In Watering Heaven, Peter successfully peels back the rind of life to exposure the sweet, and sometimes bitter, fruit that lies beneath, where chance meetings blossom into love, dialogue is so slick you fear your eyes may slip while reading, and the ordinary is a catacomb for a surreal beauty metamorphosing within. Being a keen fan of the short story, I found Water Heaven one of the best collections I have ever read. What Tieryas does in this collection is offer questions about love that many writers dare not ask, and those that have ventured close, have done so clumsily in comparison. His ability to exposure our insecurities and thoughts is nothing short of genius. Yes, if love is the thread skewering these stories together, then loneliness is the needle punctuating each. In truth, it felt less like a short story collection and more a novel. The narrator had many voices, the stories different but united, merged and blurred but unique too. It was truly inspiring to read. I could break down the stories and give my favourites, but to do so would dull the magic and perhaps force you to gravitate to some more than others. What you need to do is go into this book blind, and discover through the skill of the writer, all the colours of the world; light will merge from darkness, the prosaic will be rendered strange and wonderful. Existential, smart, magical and dipped into beauty, a collection that will forevermore stain the fabric of great literature.

Game, set and match.

WiHM – Shirley Jackson

Jackson’s worlds are small. They inhabit a very tiny space and involve people, mostly female protagonists, who live in small towns and go grocery shopping, a lot. They are mostly insecure too or paranoid, and these microscopic worlds that add to a claustrophobic atmosphere making Jackson a writer worthy of the praise she has garnered over the years. Whether her views stemmed from her own personal life following a nervous breakdown and severe acrophobia matters not, but there seems a continuity to her characters that can’t be overlooked. Having read the novels The Haunting of Hill House and We Have Always Lived in the Castle, I was surprised at how timid some of her characters are. They shrink away from the outside worlds to live isolated or within their own minds, sometimes both. And that continues to be a theme in some of these stories too, weaving in issues of mistrust, small mindedness and cruelty. Humanity is always stripped away to reveal the uglier side. The Lottery, which I had heard so much about, and had gained a reputation as being one of the terrifying stories committed to paper, may leave more harden Horror aficionados a little deflated. It’s foreshadowing is second to none, as is the tension built throughout. But the ending, while handled skilfully, may leave some wondering why it had built such a grand reputation. Of course, at the time of its release in the New Yorker, circa 1948, you may understand why they lost a lot of their subscribers and had letters of complaint, but in today’s world the story wouldn’t warrant such accolades. As I finish Chuck Palahniuk’s book on writing, he points out that The Lottery represents the horror of army selection. That there is a construct to which people (soldiers) are selected only to lose their life. As a reader, this true horror resonated, and so the ending of The Lottery echoes in the mind, especially in a post-war world.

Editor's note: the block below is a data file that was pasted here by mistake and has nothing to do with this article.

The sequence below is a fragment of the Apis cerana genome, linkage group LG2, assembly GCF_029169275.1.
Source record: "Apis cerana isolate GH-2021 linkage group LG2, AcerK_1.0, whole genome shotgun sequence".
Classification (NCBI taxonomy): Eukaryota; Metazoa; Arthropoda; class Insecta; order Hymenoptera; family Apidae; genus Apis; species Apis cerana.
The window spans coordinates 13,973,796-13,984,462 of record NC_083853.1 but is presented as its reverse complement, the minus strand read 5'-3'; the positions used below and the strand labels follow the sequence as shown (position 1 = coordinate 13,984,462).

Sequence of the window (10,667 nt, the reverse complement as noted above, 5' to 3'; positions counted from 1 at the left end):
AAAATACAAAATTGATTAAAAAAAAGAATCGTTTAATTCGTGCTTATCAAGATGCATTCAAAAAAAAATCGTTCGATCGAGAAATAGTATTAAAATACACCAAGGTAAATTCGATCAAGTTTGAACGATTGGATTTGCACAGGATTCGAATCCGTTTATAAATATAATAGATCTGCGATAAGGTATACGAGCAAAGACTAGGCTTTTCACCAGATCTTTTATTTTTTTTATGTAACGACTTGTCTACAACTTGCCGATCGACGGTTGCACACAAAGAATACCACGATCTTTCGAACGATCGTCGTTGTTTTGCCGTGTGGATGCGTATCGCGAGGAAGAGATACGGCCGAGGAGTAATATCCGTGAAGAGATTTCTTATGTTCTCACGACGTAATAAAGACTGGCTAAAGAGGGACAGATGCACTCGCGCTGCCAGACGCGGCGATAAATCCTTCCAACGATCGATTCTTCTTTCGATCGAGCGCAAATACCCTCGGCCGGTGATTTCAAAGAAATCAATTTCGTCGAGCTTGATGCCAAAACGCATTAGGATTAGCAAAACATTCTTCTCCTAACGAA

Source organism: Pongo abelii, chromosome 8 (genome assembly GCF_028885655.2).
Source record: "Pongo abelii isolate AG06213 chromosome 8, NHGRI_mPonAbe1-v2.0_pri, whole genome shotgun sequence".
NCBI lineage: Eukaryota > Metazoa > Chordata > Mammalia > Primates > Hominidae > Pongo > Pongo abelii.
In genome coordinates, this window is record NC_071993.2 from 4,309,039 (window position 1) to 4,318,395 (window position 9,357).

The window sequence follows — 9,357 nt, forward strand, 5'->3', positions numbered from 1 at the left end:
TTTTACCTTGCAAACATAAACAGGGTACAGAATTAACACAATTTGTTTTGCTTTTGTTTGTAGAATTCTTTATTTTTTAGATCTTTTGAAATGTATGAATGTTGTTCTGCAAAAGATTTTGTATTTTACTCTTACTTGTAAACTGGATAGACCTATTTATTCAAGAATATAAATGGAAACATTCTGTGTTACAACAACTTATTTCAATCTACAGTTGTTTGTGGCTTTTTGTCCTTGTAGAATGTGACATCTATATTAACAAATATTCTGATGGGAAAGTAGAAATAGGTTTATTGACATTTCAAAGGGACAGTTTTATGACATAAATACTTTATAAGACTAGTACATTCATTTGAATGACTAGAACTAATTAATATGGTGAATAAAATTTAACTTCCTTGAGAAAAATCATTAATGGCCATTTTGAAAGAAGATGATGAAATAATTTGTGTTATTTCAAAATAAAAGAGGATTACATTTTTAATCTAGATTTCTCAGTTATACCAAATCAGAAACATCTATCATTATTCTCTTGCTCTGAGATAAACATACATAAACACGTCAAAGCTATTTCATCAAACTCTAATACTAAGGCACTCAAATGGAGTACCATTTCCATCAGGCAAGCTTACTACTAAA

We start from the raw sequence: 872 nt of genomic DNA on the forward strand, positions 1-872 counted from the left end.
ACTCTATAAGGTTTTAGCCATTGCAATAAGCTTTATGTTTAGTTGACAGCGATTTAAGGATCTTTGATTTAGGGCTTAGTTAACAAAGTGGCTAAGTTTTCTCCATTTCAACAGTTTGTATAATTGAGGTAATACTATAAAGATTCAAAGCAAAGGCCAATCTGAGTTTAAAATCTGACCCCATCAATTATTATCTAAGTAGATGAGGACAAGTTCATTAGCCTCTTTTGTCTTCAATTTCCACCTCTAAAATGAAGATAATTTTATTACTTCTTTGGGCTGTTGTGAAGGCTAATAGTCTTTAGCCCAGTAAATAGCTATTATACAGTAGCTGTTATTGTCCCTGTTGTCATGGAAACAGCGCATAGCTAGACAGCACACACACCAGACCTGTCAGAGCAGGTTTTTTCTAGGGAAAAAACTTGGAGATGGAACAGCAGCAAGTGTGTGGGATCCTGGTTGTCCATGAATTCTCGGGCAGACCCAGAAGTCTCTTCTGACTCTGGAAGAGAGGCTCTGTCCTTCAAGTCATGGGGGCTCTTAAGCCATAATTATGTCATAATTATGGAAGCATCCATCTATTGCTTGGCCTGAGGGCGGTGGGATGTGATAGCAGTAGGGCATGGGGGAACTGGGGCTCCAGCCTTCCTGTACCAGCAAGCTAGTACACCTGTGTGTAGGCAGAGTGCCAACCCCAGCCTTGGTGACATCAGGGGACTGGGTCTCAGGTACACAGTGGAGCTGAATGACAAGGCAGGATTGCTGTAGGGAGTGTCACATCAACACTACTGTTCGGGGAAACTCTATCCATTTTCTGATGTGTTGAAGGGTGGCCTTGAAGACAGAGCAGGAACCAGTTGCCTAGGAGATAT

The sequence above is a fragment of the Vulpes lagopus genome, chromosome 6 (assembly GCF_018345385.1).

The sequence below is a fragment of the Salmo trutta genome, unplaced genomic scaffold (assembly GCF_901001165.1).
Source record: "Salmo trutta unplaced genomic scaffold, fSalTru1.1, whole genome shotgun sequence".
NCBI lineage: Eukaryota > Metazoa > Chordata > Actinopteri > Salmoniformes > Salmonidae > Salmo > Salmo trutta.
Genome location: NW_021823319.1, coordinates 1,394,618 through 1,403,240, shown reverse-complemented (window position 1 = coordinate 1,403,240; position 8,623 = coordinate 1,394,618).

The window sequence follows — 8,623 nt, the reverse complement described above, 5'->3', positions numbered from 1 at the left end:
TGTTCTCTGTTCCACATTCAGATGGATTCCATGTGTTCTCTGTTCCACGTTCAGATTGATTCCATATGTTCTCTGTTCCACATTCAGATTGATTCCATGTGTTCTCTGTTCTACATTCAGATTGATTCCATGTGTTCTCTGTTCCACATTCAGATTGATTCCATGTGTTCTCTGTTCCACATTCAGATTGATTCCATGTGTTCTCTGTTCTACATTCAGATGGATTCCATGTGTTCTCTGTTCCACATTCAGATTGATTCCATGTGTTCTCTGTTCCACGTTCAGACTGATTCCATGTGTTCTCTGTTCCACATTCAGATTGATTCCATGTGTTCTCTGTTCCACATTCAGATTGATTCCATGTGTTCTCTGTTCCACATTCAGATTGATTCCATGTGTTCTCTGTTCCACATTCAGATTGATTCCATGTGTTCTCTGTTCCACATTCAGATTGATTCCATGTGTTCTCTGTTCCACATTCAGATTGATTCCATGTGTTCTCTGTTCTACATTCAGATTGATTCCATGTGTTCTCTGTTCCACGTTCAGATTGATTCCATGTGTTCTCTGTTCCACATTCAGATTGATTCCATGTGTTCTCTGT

The Haunting of Hill House will be the one most will associate with Jackson. Even if you’ve not read the book, the likelihood is you’ve watched the Netflix show or maybe even the original movie. I was suitably impressed with Jackson’s ability to build tension in that book and give so much depth to the main protag, Eleanor. While my expectation, based on the title, was that this would be a ghost story, I found that the ghosts were more the black cloth to something else, which for me was to exasperate themes of grief and trauma. A love it when a book does that. We Have Always Lived in the Castle, dealt with similar issues, but done with much more subtlety. The innocence of Mary Cat lured me into a false sense of security, and while I considered this book much scarier than Hill House due to the weight of the backstory (I won’t go on too much about that in case it spoils the journey), it had more depth. Beautiful, weird, and as always, goose-skinning.

Whichever book you choose, or short story, know that in the hands of Shirley Jackson you’ll find a small world where within lives big themes, and plenty of ghosts. A true pioneer in the field of horror and a must for anyone who loves reading scary stories.

Resisting Normality – Bad People Author Craig Wallwork Talks To Kendall Reviews.

That’s right. It’s that time again to begin whoring myself out to all and sundry in the hope it’ll increase book sales. Thanks to all at Kendall Reviews for giving me space to wax lyrical about all things horror related, and of course, Bad People.

Follow the link:


It’s Women In Horror Month, and I can’t let it slip by without mentioning two great writers and their books. Please, if you get the chance, pick a copy up of either one. You won’t be disappointed.

The Bone Weaver’s Orchard by Sarah Read

Sarah Read’s debut novel about Charlie, a young boy attending a Yorkshire boarding school in the early 1900s, establishes Read as a writer you need to pay attention to. Weaving together just the right amount of tension and chills to keep you engaged, and the lights on, we find ourselves plunged into a school where ghosts roam the halls, children go missing, and a history more disturbing than someone called the Ragged Man. While the following comparisons should be taken as merely themes, not facsimiles, the book at times reminded me of the Devil’s Backbone, The Orphanage (only for its feel) and strangely, Harry Potter too. That I’m even drawing these comparisons in a testament to Read’s ability to craft prose that is as atmospheric as it is effortlessly composed. If you like your stories gothic, haunting, and beautifully constructed, then please check out The Bone Weaver’s Orchard.

The Book of X by Sarah Rose Etter

Sarah Rose Etter can write. Jesus, can she write. The Book of X, her debut novel, is beautiful. Telling the story of Cassie, a girl born with a hereditary disorder where her stomach is wrapped into a knot, we are plunged into a world where meat is harvested from quarries, male prostitutes can be amputated if you can’t afford the cost, and jealously forms in the body as granite. More wonderful than this is seeing this world through Cassie’s eyes. Part Amy Hempel, part Margret Atwood at times, I was instantly captivated by her voice, and long after reading, heard it resonate in my mind long into the night. If Bridget Jones was written by William Burroughs, this would it. Dark, hypnotic, surreal, heart-breaking, honest and sublime.

To find out more about WiHM, visit: